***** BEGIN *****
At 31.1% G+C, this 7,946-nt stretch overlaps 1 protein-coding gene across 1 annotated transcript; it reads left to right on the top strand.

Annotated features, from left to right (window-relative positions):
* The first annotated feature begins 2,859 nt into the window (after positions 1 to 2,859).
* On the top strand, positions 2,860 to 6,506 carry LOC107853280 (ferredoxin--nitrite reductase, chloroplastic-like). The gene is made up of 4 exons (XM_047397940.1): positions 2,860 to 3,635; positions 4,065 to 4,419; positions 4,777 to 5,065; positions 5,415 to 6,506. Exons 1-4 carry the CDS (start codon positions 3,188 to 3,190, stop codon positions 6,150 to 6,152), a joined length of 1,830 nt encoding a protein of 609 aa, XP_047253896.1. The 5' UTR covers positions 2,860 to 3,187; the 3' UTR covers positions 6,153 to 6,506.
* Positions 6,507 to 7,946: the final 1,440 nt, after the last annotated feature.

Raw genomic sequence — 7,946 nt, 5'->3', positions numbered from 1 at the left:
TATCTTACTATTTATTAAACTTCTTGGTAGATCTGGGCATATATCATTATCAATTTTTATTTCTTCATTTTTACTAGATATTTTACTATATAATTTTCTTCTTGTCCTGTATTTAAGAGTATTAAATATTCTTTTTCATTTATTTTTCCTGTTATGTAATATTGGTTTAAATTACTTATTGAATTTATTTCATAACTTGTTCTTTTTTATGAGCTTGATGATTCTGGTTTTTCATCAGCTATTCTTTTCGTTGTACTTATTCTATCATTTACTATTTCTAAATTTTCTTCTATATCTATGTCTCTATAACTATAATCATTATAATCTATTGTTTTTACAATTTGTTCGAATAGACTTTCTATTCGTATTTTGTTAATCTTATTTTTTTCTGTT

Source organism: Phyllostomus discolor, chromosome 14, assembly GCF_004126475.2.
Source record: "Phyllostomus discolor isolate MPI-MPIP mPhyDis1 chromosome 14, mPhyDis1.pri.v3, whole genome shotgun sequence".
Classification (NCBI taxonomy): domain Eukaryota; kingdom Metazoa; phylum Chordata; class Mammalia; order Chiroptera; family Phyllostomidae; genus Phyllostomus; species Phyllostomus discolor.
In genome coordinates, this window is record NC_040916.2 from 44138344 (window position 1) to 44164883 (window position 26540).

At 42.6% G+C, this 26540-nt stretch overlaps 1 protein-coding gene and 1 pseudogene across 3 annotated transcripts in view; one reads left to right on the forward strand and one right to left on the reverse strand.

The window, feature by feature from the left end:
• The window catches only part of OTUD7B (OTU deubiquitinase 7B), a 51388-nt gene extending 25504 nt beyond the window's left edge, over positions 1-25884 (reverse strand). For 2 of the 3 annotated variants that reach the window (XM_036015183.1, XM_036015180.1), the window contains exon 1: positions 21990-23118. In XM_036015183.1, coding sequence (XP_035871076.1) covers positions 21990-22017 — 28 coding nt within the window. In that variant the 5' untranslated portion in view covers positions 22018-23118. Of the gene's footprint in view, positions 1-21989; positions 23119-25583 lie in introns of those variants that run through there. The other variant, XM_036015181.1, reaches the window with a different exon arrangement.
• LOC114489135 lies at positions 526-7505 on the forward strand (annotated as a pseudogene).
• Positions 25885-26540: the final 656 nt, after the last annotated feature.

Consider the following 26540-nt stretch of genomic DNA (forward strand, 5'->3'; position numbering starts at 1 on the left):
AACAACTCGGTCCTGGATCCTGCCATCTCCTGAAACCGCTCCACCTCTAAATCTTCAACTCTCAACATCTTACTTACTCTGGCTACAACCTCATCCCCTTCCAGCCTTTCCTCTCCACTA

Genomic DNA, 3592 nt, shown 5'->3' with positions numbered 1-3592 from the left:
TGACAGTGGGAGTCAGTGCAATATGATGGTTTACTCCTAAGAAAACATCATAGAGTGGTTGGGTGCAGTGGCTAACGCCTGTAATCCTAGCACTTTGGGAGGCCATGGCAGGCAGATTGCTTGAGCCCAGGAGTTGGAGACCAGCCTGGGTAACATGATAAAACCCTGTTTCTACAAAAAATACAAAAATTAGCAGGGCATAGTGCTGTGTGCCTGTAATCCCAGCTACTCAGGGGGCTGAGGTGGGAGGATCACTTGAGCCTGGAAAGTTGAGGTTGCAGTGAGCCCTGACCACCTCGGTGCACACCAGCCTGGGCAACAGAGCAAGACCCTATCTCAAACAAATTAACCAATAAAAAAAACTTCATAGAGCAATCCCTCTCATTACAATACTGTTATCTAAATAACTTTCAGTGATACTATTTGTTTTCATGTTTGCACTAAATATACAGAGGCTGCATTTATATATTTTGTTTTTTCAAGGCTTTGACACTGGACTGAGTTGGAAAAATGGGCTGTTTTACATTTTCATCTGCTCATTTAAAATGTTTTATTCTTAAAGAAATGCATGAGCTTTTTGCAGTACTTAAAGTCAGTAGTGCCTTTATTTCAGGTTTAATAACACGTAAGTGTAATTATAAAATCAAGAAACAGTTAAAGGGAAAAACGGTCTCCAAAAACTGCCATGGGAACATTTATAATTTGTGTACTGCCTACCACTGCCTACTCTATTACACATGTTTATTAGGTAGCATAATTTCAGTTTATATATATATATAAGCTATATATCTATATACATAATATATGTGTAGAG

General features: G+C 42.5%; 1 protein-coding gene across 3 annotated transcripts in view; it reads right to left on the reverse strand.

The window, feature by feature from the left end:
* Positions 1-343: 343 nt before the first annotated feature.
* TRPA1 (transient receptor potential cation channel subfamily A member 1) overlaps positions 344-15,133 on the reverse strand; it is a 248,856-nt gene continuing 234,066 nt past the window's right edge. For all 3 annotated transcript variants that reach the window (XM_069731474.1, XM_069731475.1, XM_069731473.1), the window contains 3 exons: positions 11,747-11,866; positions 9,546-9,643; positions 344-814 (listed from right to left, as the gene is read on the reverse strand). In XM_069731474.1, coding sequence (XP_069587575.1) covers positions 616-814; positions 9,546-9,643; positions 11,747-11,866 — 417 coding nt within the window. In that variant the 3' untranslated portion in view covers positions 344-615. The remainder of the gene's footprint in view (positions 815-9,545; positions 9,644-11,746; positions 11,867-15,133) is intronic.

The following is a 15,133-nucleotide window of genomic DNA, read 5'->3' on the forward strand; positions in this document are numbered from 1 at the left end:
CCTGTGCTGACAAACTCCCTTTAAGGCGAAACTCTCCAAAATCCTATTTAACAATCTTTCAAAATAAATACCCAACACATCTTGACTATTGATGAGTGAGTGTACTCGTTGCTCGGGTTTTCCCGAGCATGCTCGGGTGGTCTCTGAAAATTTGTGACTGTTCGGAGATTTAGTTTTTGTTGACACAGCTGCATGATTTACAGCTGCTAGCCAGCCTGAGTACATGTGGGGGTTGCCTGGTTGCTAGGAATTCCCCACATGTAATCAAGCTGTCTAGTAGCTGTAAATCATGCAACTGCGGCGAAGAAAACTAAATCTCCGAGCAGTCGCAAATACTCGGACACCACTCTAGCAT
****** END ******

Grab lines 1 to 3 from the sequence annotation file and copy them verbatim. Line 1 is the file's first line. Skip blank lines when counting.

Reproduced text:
At 31.1% G+C, this 7,946-nt stretch overlaps 1 protein-coding gene across 1 annotated transcript; it reads left to right on the top strand.

Annotated features, from left to right (window-relative positions):
* The first annotated feature begins 2,859 nt into the window (after positions 1 to 2,859).